While the shortage of doctors in rural and remote areas is a global concern, it is getting special attention from Australia’s medical community. OUM, founded on the principle of bringing medical education to remote regions, is doing its part by expanding opportunities for rural rotations.
HEEDING THE CALL: OUM students could impact shortage of doctors in rural Australia
The shortage of doctors in rural and remote areas is not unique to one country or region. It is a global problem that is not new. In fact, the creation of Oceania University of Medicine (OUM) stemmed from the need for more doctors in Samoa and other areas of the South Pacific, back in 2002.
OUM’s pre-clinical curriculum, delivered online during the program’s first two-and-a half years, provides an opportunity for more students to consider a medical career which had not been available to them in a traditional academic setting.
In Australia, even amidst the pandemic, the medical community has continued to draw attention to the services needed in rural communities. An Australian Institute of Health survey reported that just over 20 percent of people living in rural areas said they could not go to see a General Practitioner (GP) because there simply were not any nearby. And almost 60 percent said they had no access to specialists in their local area.
A promising future
But hope may be on the way. Study results reported by the Medical Deans Australia and New Zealand in late 2020* stated that nearly 35 percent of 2019 medical school graduates prefer to work somewhere other than in a capital city. Where those graduates trained, or even where they grew up, may be one of the markers which impacts that preference.
“It is a proven fact that students who are aligned to rural communities by birth or upbringing are more likely to return after medical training than metropolitan students who have simply rotated through the rural placements. This is why OUM ‘s flexible online delivery of the pre-clinical curriculum, allowing students to study in their local communities, and the subsequent emphasis on rural placement of students back into their home environment, has proven successful,” says Professor Hugh Bartholomeusz, OAM RFD, MBBS FRAC, OUM’s Deputy Vice Chancellor (Clinical) and Dean for Australia. He has been working to expand the network of rotation opportunities for OUM students in Australia, and he is keeping rural settings firmly in his sights.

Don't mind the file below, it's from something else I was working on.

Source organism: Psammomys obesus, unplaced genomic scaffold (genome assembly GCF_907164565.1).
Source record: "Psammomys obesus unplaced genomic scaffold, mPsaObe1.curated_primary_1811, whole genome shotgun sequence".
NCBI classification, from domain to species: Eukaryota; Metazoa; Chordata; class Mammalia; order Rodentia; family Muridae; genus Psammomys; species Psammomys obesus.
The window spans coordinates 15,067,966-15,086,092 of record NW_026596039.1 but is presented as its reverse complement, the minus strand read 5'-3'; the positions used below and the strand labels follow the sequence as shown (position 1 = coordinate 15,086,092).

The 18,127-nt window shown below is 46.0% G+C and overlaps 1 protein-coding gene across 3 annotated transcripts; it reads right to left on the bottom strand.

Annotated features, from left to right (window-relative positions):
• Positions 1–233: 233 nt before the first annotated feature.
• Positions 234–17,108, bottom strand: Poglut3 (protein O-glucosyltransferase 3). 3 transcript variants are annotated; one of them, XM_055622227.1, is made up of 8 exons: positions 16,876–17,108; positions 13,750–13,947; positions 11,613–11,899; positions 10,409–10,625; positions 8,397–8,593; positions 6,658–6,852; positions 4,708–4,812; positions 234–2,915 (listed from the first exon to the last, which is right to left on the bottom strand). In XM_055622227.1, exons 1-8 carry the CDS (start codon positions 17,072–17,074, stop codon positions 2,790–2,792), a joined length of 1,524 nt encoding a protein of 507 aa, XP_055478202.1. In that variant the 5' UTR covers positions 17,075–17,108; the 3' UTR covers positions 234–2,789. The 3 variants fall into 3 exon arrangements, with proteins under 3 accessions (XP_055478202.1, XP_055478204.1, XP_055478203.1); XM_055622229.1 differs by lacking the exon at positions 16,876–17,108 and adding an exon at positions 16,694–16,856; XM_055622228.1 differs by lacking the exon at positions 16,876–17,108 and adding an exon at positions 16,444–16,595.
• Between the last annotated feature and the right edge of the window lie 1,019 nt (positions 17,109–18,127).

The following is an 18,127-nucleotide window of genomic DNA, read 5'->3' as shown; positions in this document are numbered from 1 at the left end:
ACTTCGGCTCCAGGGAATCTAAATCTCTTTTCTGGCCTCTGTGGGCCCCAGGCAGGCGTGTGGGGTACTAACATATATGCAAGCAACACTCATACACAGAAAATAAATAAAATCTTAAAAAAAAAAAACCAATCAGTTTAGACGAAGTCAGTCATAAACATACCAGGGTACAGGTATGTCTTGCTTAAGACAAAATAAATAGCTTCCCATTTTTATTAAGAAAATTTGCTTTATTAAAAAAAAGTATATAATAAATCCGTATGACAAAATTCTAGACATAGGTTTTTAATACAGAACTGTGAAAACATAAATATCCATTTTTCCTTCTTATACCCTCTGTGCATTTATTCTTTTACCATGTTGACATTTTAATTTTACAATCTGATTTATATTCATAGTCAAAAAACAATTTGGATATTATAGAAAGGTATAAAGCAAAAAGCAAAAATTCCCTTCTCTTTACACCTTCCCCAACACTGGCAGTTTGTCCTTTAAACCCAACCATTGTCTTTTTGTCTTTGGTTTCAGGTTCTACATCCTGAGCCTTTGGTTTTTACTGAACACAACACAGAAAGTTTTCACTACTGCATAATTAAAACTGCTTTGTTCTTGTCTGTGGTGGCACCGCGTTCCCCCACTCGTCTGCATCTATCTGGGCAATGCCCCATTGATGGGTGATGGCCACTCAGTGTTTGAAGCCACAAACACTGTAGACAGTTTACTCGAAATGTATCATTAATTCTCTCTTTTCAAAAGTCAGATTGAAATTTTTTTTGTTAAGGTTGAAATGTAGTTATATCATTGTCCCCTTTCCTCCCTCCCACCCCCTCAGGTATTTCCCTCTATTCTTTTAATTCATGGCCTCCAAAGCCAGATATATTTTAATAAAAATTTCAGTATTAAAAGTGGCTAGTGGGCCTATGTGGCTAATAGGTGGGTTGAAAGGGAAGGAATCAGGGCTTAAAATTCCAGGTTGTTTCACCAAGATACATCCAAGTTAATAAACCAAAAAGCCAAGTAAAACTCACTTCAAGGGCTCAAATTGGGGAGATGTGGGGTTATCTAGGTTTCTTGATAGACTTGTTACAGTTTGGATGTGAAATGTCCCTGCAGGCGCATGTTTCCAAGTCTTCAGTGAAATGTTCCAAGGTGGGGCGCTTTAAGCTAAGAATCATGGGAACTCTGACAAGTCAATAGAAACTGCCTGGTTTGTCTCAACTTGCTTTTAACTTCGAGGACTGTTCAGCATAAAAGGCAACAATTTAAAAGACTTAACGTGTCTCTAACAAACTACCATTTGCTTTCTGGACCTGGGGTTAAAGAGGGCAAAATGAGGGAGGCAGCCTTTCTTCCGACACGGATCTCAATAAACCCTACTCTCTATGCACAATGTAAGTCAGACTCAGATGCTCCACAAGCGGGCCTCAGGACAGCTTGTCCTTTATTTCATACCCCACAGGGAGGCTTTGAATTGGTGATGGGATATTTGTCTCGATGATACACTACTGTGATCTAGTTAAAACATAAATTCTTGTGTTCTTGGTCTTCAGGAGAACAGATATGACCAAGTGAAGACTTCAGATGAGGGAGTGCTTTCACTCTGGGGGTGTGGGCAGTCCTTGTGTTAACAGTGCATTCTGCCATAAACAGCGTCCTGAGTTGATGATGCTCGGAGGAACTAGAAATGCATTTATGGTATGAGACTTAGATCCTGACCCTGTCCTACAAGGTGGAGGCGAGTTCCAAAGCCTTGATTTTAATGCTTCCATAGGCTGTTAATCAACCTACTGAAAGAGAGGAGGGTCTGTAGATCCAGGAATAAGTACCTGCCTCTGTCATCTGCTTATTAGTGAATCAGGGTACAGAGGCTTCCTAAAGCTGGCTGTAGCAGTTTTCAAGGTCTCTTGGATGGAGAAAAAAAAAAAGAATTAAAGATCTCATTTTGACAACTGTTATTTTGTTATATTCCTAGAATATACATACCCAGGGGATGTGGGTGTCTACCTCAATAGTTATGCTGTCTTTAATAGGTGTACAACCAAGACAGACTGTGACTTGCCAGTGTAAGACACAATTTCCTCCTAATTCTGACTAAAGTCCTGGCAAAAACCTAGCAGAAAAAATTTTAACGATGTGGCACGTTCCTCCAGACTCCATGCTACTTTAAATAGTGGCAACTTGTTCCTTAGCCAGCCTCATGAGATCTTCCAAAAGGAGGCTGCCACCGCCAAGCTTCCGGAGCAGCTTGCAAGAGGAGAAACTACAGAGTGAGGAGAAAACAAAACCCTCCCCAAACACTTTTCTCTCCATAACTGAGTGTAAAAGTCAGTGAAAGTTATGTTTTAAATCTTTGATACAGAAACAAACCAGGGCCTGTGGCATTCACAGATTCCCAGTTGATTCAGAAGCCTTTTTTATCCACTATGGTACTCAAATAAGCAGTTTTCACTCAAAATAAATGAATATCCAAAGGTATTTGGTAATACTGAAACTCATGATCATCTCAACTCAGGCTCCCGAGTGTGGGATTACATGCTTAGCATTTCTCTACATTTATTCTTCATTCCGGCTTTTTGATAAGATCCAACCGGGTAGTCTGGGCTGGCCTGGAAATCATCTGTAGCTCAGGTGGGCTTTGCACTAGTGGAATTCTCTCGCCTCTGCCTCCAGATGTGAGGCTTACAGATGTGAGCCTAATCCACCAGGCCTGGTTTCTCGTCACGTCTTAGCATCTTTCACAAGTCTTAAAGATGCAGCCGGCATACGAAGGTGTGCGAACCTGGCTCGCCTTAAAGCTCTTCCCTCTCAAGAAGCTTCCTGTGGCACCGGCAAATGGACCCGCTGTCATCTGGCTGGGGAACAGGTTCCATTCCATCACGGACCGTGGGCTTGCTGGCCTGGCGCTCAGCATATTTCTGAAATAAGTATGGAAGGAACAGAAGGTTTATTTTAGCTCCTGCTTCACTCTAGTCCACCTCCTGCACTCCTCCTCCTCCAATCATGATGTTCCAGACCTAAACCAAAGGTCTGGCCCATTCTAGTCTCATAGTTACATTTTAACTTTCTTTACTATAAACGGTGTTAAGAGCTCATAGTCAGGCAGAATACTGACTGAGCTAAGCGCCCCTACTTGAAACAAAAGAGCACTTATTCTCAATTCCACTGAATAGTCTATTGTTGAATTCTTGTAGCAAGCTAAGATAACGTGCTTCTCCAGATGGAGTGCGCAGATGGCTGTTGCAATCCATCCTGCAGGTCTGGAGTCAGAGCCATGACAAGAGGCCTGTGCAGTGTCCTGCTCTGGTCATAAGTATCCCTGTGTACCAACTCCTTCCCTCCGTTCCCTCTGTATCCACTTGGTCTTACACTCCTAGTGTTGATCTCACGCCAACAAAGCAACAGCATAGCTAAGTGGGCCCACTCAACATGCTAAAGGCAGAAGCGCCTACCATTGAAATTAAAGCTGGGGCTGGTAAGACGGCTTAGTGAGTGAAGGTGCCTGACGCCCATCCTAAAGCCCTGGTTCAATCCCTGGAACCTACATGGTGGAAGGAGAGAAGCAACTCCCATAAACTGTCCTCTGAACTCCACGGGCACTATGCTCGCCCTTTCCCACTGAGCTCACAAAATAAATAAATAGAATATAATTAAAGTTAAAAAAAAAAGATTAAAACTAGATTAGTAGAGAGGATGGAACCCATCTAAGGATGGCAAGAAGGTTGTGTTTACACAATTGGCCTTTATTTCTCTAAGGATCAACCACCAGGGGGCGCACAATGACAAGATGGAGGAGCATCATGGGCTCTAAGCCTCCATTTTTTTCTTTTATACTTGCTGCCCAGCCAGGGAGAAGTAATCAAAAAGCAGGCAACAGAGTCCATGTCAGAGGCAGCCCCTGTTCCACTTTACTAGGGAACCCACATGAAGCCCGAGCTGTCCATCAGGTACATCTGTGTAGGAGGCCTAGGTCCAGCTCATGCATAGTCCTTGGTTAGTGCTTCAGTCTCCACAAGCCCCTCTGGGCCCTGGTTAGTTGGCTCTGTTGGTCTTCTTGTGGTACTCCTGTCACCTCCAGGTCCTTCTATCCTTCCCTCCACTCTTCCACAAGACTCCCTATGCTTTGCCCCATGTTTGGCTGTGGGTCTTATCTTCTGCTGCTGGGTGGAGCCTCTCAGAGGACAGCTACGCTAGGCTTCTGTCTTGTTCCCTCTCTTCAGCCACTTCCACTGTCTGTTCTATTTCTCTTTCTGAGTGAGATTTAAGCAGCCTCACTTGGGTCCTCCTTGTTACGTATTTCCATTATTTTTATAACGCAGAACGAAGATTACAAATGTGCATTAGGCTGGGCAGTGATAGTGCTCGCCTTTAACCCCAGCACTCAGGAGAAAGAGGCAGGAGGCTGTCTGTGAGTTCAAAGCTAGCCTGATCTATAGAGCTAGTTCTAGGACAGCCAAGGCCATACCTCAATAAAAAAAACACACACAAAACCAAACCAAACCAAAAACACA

“We know how incredible the clinical learning experience can be for medical students in the rural setting. The hands-on training opportunities and clinical exposure are remarkable, which is why we have built a strong network of rotation sites Australia wide, incorporating both metropolitan and rural communities, and we are continuing to seek additional relationships,” says Professor Bartholomeusz, also a retired forty-eight-year Air Force Reserve specialist clinician.
The University’s growing rotation network aligns with one of the Top 10 solutions for rural health care stated in the 2019 Australian Medical Association Rural Health Issues Survey: “Encourage medical colleges to include rotations for trainees to rural areas – subject to appropriate experience and supervision.”
“Most of my rotations were in Country Victoria,” says Dr Edward Watkins, OUM Class of 2017. “The thing about the country is that it provides a lot more hands-on training than major hospitals in the city. I had more one-on-one experience with consultants and senior registrars, and a lot of extra learning opportunities available.” After completing rotations and doing postgraduate training in the rural setting, Dr Watkins is now an ICU Registrar at Monash in Melbourne.
Dr Thomas Dalton, who just graduated from OUM and is studying for his AMC 1 exam, says his years working as an educator in rural Queensland ultimately drew him to medical school. “When I was teaching and when I was in Defence (Dr Dalton is also a veteran), most of my time was spent in rural areas,” he says. “Working as a principal in small primary schools throughout NSW, I was involved with holistic support programs for special-needs students that included the welfare department, mental health support, students’ families, GPs, and paediatricians. Seeing the need for more doctors and services in those areas, I determined long before beginning medical school that I would take that path one day.” He has applied for internships in Queensland and South Australia.
Another veteran and graduate opted for a similar path.
“My plan has always been GP training because I like the country and I’m thinking of specialising in Geriatric Medicine,” says Dr Paul Jordan, Senior House Officer working toward general registration at Sun Coast University Hospital in Queensland and OUM Class of 2018. Before moving to Sunshine Coast, Dr. Jordan completed his internship in Launceston and hopes to be accepted into rural GP training my mid-2022.
“Since I was in the military for 17 years, I would also like to get involved in veteran health because there are many people living in those small rural communities who defended this country, and that service takes its toll. So, I want to give back to my mates who served with me and make sure they are all well looked after.”